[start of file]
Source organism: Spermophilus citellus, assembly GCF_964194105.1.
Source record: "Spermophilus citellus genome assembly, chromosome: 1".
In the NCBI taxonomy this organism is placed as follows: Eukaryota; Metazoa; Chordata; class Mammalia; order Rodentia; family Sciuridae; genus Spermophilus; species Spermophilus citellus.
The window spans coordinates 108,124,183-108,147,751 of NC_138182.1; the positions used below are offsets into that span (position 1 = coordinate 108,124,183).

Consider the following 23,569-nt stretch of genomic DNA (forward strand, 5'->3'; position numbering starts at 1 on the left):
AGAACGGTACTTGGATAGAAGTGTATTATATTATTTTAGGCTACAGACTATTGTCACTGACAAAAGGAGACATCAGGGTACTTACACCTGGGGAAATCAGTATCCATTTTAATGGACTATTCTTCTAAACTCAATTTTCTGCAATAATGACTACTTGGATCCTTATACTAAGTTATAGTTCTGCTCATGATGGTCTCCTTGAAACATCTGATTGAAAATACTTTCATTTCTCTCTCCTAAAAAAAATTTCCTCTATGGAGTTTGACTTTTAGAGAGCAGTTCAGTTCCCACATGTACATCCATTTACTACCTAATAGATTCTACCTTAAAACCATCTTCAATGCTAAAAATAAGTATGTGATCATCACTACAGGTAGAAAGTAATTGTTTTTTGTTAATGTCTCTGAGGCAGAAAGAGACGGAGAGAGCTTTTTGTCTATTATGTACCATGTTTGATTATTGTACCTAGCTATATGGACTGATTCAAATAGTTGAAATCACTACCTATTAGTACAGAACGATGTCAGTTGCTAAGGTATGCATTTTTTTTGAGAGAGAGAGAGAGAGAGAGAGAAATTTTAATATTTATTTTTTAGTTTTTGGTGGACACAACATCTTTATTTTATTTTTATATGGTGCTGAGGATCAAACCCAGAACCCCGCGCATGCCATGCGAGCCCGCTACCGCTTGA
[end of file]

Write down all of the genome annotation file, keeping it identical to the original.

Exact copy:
Source organism: Spermophilus citellus, assembly GCF_964194105.1.
Source record: "Spermophilus citellus genome assembly, chromosome: 1".
In the NCBI taxonomy this organism is placed as follows: Eukaryota; Metazoa; Chordata; class Mammalia; order Rodentia; family Sciuridae; genus Spermophilus; species Spermophilus citellus.
The window spans coordinates 108,124,183-108,147,751 of NC_138182.1; the positions used below are offsets into that span (position 1 = coordinate 108,124,183).

Consider the following 23,569-nt stretch of genomic DNA (forward strand, 5'->3'; position numbering starts at 1 on the left):
AGAACGGTACTTGGATAGAAGTGTATTATATTATTTTAGGCTACAGACTATTGTCACTGACAAAAGGAGACATCAGGGTACTTACACCTGGGGAAATCAGTATCCATTTTAATGGACTATTCTTCTAAACTCAATTTTCTGCAATAATGACTACTTGGATCCTTATACTAAGTTATAGTTCTGCTCATGATGGTCTCCTTGAAACATCTGATTGAAAATACTTTCATTTCTCTCTCCTAAAAAAAATTTCCTCTATGGAGTTTGACTTTTAGAGAGCAGTTCAGTTCCCACATGTACATCCATTTACTACCTAATAGATTCTACCTTAAAACCATCTTCAATGCTAAAAATAAGTATGTGATCATCACTACAGGTAGAAAGTAATTGTTTTTTGTTAATGTCTCTGAGGCAGAAAGAGACGGAGAGAGCTTTTTGTCTATTATGTACCATGTTTGATTATTGTACCTAGCTATATGGACTGATTCAAATAGTTGAAATCACTACCTATTAGTACAGAACGATGTCAGTTGCTAAGGTATGCATTTTTTTTGAGAGAGAGAGAGAGAGAGAGAGAAATTTTAATATTTATTTTTTAGTTTTTGGTGGACACAACATCTTTATTTTATTTTTATATGGTGCTGAGGATCAAACCCAGAACCCCGCGCATGCCATGCGAGCCCGCTACCGCTTGA